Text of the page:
Privacy Shield Reaffirmed, but Hypocrisy Reigns
The European Commission on October 18 affirmed that the U.S.–EU Privacy Shield agreement that allows European personal information to be transferred to certain firms in the United States can continue. That’s a Very Good Thing: a positive decision was not a foregone conclusion given many Europeans’ jaundiced view of the Trump administration’s approach to civil liberties.
But a thought experiment: What would have happened had the Commission decided otherwise? And do other countries, like China and Russia, also measure up? If not, what does that imply?
Europeans are in many ways more sensitive than Americans about who has access to their personal information, as many had lived under authoritarian regimes. They are therefore proud of the strict rules they have adopted to safeguard privacy, enshrined in the European Union’s Data Protection Directive of 1995 and the new General Data Protection Regulation (GDPR, which enters into force in May 2018). The legislation broadly defines the personally identifiable information that is protected, and narrowly constricts what others can do with such information. For instance, firms must obtain explicit consent for any processing of an individual’s data or for transferring it to other parties.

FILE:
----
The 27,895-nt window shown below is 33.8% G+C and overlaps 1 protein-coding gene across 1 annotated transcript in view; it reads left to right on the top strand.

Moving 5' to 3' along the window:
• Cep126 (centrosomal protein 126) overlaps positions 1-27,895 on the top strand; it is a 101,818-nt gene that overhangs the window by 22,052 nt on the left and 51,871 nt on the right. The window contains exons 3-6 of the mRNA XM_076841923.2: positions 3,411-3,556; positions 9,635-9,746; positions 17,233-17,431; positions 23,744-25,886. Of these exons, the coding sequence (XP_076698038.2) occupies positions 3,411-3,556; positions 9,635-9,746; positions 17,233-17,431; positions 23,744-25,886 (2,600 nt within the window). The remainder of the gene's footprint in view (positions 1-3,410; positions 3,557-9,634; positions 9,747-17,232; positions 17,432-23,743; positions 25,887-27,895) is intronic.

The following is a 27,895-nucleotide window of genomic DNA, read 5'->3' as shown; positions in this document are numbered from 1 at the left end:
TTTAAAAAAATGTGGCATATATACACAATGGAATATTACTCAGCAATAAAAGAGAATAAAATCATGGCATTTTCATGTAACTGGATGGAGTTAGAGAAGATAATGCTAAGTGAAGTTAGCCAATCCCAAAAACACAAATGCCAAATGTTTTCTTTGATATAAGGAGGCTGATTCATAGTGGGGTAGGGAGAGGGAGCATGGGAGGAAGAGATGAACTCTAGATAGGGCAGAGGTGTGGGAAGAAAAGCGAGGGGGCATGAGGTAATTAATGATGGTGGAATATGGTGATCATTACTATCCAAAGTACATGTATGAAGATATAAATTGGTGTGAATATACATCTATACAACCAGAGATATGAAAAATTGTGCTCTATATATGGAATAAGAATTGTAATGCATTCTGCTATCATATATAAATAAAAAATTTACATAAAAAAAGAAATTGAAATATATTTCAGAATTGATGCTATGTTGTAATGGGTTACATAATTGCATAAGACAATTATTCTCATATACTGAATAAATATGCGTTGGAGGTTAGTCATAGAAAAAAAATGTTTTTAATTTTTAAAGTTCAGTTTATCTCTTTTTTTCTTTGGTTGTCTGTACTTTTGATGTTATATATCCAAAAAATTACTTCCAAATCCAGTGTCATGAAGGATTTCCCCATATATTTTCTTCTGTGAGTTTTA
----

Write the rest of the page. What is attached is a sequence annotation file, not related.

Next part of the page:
The EU understandably wants to protect the personal information of its people outside the EU as well. Both the Data Protection Directive and the successor GDPR thus prohibit the transfer of personal data from the European Union to any country outside the EU, unless that country provides “adequate” protection for such data. In the absence of such a determination, personal data can only be transferred to third countries if the individual provides explicit personal consent, or if there are other protections under contract or binding corporate rules.
Only five countries outside Europe have “adequate” levels of protection: Argentina, Canada, Israel, New Zealand, and Uruguay. The United States as a whole is not considered “adequate,” in part because it does not have a general data protection law.